An erotic and creepy debut about an Australian teacher who tempts fate by sleeping with the father of one of her students.
In a small town in Tasmania, the just-out-of-college Kate Byrne is carrying on an affair with Thomas, the distant and rather callous father of Lucien, a member of Kate’s fourth-grade class. Besides the usual worries about discovery, Kate is increasingly preoccupied with Thomas’s wife, Veronica, who has just published a true crime book called Murder at Black Swan Point, about a case whose similarities to Kate’s situation are more than a little troubling: a mother who discovers that her husband is having an affair with the younger woman who works at his clinic—and has sometimes watched after their kids—kills the adulteress and then disappears. Kate is concerned also about Lucien, a gifted and almost preternaturally wise child whose writing and drawings are full of anger and death—perhaps brought on by his presumably cold home life and Veronica’s grisly research. Disagreeing with many of the conclusions in Veronica’s book, Kate spends time imagining her own version, hers told by indigenous animals and targeted at children—with fanciful little shards of this story slotted in between the novel’s increasingly claustrophobic and surreal chapters. Hooper—a confident if occasionally show-offy first-timer—doesn’t provide much forward movement; the narrative progresses mostly in Kate’s head as memories of her own past blur into her imaginings of other people’s pasts and presents. At first, it’s difficult to see why Kate would ever willingly thrust herself into such a precarious position, setting herself up to be dealt with in a bloody fashion by a murder-obsessed Veronica, but Hooper deftly manuevers the reader to Kate’s fragile point of view, with its obsessions—killing, writing—that are reminiscent of Susanna Moore’s In the Cut.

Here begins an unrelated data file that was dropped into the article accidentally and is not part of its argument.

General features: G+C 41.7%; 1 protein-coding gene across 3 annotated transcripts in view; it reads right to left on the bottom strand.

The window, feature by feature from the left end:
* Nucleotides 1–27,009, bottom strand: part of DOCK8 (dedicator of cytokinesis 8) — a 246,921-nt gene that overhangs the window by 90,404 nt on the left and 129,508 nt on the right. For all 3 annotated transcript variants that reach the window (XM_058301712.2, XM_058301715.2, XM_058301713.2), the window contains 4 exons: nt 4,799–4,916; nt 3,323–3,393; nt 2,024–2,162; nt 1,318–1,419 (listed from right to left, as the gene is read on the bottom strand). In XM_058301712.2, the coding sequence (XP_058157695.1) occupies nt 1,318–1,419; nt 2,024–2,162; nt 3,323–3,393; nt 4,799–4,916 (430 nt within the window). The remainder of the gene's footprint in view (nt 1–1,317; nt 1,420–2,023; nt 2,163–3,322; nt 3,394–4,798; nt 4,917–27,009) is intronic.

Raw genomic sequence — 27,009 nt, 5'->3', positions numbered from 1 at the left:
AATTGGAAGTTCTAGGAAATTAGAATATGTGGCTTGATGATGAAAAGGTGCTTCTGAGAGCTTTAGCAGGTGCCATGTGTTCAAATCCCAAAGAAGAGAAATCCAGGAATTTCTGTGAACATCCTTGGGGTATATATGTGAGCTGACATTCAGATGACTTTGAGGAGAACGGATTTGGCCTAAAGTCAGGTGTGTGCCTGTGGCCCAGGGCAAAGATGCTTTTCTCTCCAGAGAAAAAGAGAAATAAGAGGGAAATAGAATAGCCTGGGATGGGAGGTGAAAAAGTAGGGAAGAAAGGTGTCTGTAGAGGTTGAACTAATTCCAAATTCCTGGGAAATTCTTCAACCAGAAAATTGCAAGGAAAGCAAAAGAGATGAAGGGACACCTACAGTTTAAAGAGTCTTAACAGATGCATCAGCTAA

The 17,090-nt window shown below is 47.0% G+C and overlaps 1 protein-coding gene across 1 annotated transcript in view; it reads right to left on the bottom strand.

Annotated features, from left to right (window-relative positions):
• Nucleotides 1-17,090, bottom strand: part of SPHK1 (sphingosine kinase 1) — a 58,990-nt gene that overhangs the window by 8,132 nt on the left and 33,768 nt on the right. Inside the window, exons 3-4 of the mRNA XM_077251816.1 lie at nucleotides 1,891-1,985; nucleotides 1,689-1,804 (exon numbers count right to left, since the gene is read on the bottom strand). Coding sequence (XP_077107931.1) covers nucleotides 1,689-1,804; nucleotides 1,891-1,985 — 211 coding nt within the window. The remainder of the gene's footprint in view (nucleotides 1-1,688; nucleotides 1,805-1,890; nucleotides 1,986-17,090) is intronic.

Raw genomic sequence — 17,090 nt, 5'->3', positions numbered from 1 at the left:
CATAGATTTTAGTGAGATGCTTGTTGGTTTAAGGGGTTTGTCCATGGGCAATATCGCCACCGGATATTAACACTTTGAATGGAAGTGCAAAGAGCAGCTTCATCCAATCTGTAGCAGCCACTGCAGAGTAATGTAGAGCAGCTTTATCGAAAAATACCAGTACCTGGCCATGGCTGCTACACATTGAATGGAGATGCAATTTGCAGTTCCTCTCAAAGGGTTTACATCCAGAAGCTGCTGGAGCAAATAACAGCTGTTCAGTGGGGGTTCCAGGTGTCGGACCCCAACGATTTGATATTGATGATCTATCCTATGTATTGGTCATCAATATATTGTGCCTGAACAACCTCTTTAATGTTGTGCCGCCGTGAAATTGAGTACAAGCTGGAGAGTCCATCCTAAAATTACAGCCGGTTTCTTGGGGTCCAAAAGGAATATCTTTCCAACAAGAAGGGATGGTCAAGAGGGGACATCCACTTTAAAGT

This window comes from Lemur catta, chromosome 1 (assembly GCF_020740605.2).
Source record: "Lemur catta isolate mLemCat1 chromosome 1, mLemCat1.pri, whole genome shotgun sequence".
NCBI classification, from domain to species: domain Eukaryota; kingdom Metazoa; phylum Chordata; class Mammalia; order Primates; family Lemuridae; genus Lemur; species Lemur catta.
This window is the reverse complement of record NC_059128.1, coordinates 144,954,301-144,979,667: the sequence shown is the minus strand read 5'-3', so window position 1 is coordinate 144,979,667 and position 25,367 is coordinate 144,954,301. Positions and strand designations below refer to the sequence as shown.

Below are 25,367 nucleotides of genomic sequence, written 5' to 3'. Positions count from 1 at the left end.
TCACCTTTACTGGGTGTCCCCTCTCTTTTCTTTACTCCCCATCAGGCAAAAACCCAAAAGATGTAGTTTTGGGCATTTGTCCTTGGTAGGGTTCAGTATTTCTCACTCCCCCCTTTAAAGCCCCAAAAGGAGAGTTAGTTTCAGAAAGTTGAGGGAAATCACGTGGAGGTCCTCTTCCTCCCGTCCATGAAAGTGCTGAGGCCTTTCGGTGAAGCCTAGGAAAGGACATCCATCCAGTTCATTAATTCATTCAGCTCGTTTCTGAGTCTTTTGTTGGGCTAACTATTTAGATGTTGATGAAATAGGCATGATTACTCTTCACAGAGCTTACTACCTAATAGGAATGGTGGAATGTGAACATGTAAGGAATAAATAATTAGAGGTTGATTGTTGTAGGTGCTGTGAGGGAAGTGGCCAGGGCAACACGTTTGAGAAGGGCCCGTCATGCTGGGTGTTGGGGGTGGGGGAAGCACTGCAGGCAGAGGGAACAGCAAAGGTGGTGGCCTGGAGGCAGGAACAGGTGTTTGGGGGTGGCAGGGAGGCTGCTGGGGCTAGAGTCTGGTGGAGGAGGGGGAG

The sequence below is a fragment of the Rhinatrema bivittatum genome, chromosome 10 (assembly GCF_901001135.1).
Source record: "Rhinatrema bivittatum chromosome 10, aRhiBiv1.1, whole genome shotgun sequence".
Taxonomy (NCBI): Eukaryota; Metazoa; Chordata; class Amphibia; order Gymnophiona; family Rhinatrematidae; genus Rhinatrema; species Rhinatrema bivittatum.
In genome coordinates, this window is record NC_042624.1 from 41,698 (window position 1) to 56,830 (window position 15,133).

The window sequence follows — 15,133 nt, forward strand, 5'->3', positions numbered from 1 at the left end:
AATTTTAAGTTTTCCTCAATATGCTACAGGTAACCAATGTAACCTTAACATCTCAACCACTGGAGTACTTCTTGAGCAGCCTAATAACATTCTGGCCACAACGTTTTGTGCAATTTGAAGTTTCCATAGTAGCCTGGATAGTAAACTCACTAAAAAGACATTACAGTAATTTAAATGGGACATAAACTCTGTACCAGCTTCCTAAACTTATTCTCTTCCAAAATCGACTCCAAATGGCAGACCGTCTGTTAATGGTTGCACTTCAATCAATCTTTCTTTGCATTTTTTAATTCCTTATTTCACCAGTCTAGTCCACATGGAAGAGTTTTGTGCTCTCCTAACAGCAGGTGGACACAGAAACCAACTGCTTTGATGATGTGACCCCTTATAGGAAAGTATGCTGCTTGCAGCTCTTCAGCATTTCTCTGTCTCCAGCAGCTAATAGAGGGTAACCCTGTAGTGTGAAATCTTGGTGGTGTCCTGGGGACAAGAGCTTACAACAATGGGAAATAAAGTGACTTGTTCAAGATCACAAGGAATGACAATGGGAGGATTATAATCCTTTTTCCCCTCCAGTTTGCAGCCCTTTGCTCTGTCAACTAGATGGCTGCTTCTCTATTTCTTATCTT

Sometimes a bit heavy on the atmosphere but nonetheless an affecting thriller that mixes just the right gothic chills with erotically charged suspense.